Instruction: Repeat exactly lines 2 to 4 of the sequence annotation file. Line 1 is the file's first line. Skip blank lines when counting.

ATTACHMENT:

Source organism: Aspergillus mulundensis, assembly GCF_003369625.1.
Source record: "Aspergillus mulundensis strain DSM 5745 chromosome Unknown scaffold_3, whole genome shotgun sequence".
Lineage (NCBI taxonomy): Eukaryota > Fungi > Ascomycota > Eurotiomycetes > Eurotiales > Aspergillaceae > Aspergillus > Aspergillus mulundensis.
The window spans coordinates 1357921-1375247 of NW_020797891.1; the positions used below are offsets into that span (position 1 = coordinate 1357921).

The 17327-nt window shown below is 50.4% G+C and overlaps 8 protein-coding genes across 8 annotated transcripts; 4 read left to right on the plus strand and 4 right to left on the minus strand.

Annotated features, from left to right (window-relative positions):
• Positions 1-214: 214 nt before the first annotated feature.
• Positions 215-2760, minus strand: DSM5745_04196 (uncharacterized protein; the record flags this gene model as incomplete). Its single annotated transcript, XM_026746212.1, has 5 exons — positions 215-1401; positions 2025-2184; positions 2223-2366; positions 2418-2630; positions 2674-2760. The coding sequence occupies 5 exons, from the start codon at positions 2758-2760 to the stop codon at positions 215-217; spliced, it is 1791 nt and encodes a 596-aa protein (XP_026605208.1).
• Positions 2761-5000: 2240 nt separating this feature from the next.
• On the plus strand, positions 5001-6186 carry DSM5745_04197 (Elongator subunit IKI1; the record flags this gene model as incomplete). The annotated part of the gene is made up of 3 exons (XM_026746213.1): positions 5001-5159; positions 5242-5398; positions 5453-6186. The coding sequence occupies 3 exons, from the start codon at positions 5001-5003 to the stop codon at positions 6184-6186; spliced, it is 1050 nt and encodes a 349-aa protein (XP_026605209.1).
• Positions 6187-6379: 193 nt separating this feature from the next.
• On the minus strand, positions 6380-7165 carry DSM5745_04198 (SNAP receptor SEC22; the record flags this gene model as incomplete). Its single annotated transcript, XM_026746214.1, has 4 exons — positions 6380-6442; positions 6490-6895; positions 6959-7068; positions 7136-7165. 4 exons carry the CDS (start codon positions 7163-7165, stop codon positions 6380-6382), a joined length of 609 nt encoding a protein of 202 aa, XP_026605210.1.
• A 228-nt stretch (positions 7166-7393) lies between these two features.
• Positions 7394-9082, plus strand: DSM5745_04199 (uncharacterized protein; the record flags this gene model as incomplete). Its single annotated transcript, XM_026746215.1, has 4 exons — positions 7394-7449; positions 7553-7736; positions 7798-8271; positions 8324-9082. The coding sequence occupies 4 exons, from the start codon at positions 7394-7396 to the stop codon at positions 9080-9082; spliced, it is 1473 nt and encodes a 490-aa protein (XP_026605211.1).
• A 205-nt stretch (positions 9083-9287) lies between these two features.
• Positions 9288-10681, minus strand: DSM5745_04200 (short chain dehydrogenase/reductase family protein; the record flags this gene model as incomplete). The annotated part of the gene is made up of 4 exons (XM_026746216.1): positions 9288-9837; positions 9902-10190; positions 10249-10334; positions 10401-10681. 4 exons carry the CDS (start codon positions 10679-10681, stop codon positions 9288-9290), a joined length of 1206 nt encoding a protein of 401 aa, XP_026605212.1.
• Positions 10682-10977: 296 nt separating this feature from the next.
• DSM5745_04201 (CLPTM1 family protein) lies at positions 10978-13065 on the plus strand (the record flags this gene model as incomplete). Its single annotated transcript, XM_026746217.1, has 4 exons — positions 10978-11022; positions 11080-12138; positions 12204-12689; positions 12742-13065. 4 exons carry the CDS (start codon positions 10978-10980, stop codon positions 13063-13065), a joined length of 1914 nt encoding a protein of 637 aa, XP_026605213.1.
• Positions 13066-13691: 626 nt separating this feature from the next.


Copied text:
Source record: "Aspergillus mulundensis strain DSM 5745 chromosome Unknown scaffold_3, whole genome shotgun sequence".
Lineage (NCBI taxonomy): Eukaryota > Fungi > Ascomycota > Eurotiomycetes > Eurotiales > Aspergillaceae > Aspergillus > Aspergillus mulundensis.
The window spans coordinates 1357921-1375247 of NW_020797891.1; the positions used below are offsets into that span (position 1 = coordinate 1357921).